Next, we agree with the district court that a Bivens remedy is available for the alleged torture of civilian U.S. citizens by U.S. military personnel in a war zone. We see no persuasive justification in the Bivens case law or otherwise for defendants’ most sweeping argument, which would deprive civilian U.S. citizens of a civil judicial remedy for torture or even cold-blooded murder by federal officials and soldiers, at any level, in a war zone. United States law provides a civil damages remedy for aliens who are tortured by their own governments. It would be startling and unprecedented to conclude that the United States would not provide such a remedy to its own citizens.
The defendant s rely on two circuit decisions denying Bivens remedies to alien detainees alleging that U.S. officials caused them to be tortured, one case arising from war zones, Ali v. Rumsfeld, ___ F.3d ___, 2011 W L 2462851 (D.C. Cir. June 21, 2011) (detainee s in Iraq and Afghanistan), and the other as part of the war on terror, Arar v. Ashcroft, 585 F.3d 559 (2d Cir. 2009) (en banc ) (“extraordinary rendition” case ). Those claims by aliens are readily distinguishable from this case based on the different circumstances of aliens and civilian U.S. citizens. Whether or not one agrees with those deisions, the difficult issues posed by aliens’ claims should not lead courts to extend the reasoning in those cases to deny all civil remedie s to civilian U.S. citizens who have been tortured by their own government, in violation of the most fundamental guarantees in the constitutional pact between citizens and our government.
As to the modest property claim against the United States, however, we agree with the government that the Administrative Procedure Act’s “military authority” except ion precludes judicial review of military actions affecting personal property in a war zone, and we reverse the district court’s decision on that claim.
Judge Manion’s opinion in dissent begins as follows:
Much attention will be focused on the fact that the court has sustained a complaint alleging that former Secretary Rumsfeld was personally responsible for the torture of United States citizens. However, the most significant impact of the court’s holding is its extension of Bivens v. Six Unknown Named Agents of Federal Bureau of Narcotics, 403 U.S. 388 (1971). Specifically, the court holds that a “Bivens remedy,” as implied causes of action for violations of constitutional rights have come to be known, is available to United States citizens alleging torture while held in an American military prison in an active war zone. Present case law requires a very cautious approach before extending a Bivens remedy into any new context, and emphasizes that there are many “special factors” present in this particular context that should cause us to hesitate and wait for Congress to act. Because the court has not exercised that restraint in this case, I respectfully dissent.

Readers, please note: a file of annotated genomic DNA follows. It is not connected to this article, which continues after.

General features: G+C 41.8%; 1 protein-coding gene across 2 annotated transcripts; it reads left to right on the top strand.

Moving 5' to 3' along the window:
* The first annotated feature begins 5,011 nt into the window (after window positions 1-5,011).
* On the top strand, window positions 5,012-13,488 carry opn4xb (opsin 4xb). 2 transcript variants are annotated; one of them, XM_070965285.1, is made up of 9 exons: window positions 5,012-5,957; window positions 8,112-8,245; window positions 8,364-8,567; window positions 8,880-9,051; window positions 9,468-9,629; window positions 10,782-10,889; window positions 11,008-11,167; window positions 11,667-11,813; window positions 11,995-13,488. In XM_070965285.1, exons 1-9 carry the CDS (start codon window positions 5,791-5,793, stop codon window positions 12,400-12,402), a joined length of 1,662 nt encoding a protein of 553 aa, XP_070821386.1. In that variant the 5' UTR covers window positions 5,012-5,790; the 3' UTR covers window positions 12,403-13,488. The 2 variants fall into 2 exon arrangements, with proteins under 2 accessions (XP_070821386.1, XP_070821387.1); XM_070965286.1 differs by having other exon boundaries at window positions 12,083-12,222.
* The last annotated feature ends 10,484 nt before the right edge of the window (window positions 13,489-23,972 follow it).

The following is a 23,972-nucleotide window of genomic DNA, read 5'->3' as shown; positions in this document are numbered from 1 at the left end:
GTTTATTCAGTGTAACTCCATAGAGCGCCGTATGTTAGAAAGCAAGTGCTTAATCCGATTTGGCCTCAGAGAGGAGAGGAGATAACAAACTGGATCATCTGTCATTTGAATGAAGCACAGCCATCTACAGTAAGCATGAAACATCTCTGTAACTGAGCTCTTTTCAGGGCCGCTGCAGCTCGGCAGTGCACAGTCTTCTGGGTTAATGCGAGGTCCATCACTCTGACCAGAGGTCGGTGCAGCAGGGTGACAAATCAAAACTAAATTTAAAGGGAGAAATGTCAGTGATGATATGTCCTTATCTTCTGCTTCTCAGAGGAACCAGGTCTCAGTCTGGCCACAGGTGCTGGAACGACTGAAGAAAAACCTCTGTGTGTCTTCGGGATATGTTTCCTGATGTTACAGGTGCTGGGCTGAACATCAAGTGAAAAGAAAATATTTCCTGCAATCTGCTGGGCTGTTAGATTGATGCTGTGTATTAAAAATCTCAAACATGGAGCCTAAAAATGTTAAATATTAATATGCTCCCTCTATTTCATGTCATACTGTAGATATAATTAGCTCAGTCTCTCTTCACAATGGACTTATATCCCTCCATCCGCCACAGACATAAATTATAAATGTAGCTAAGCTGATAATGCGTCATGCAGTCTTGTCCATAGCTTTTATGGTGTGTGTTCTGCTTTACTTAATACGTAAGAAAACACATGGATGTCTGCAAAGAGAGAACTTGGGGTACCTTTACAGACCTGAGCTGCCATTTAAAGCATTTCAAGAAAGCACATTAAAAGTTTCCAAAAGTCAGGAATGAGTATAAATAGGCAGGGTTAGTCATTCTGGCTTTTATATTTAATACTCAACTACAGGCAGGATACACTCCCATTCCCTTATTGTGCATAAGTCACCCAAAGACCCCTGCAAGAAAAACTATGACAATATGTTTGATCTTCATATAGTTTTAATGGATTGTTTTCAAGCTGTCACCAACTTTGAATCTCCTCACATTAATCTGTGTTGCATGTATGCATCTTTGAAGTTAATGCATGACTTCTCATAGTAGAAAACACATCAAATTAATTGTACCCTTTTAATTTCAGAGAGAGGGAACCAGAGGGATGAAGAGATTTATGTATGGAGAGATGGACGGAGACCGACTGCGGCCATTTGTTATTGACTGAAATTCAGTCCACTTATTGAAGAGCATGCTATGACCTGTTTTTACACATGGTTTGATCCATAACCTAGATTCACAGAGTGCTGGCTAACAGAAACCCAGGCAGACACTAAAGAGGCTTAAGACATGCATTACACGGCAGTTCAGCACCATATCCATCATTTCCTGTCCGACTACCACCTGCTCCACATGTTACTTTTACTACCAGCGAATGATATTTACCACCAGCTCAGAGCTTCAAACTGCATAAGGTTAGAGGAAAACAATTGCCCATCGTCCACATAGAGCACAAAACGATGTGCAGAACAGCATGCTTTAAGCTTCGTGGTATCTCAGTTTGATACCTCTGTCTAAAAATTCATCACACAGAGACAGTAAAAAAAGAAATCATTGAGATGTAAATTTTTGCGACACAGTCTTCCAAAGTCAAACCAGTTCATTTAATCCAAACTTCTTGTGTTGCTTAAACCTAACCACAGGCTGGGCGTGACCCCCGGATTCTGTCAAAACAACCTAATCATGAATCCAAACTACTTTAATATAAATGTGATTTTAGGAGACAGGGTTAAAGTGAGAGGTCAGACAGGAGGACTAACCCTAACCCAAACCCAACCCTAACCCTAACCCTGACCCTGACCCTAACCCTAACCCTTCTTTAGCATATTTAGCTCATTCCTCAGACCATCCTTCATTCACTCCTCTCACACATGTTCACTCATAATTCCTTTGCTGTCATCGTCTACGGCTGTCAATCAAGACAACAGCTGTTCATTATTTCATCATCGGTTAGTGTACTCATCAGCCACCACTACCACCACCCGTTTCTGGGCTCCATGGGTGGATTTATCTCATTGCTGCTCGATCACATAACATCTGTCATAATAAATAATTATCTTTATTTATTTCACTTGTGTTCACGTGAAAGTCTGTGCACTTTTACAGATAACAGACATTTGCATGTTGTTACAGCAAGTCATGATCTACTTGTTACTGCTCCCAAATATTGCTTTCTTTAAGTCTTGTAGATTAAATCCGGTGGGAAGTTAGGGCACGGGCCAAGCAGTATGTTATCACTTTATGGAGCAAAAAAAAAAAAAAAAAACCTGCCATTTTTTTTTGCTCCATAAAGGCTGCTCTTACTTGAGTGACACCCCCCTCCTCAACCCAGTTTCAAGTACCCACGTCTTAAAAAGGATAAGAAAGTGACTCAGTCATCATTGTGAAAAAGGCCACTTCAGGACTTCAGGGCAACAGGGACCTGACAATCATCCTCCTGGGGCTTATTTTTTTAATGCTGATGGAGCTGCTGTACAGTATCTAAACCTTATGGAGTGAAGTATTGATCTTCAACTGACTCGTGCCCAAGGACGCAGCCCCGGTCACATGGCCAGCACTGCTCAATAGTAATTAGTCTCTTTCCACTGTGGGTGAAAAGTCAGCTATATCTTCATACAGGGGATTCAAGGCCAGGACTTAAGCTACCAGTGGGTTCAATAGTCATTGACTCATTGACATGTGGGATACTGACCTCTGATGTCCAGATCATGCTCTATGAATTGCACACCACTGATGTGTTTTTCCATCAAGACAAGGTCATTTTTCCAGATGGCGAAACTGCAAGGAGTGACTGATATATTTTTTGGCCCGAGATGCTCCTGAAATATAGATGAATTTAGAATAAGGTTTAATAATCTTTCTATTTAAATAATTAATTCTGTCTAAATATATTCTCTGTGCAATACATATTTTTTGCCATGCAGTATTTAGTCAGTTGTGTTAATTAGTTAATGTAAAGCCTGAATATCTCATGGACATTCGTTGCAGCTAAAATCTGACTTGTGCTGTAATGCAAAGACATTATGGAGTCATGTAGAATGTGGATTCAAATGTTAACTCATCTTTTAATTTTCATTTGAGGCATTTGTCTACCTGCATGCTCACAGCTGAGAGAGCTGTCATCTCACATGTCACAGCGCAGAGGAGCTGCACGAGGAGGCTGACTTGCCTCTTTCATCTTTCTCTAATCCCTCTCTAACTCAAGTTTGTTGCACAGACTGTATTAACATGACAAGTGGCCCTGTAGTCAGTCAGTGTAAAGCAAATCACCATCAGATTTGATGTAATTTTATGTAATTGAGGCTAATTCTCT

For starters, this case is not about constitutional rights, against torture or otherwise—the defendants readily acknowledge that the type of abuse alleged by the plaintiffs would raise serious constitutional issues. Rather, this case centers on the appropriate remedies for that abuse and who must decide what those remedies will be. Confronted by allegations as horrible as those described in this case, it is understandable that the court concludes that there must be a remedy for these plaintiffs. But that concern should not enable this court to create new law. For decades, the Supreme Court has cautioned that such decisions should be left to Congress , especially where there are “special factors counseling hesitation in the absence of affirmative action by Congress.” Wilkie v. Robbins, 551 U.S. 537, 550 (2007); see also, e.g., Schweiker v. Chilicky, 487 U.S. 412, 421-23 (1988) (refusing a cause of action of social security complaints); United States v. Stanley, 483 U.S. 669, 680-81 (1987) (no cause of action by military service member when the injury arise out of activity incident to service). This longstanding reluctance creates a veritable presumption against recognizing additional implied causes of action. In line with this presumption, both circuits confronted with allegations of constitutional violations in war zones have refused to recognize a Bivens remedy. See Ali v. Rumsfeld, ___ F.3d ___, 2011 WL 2462851, at *6 (D.C. Cir. Jun. 21, 2011); Arar v. Ashcroft, 585 F.3d 559, 635 (2d Cir. 2009). The court vaults over this consensus and, for the first time ever, recognizes a Bivens cause of action for suits alleging constitutional violations by military personnel in an active war zone. I dissent because sorting out the appropriate remedies in this complex and perilous arena is Congress’s role, not the courts’.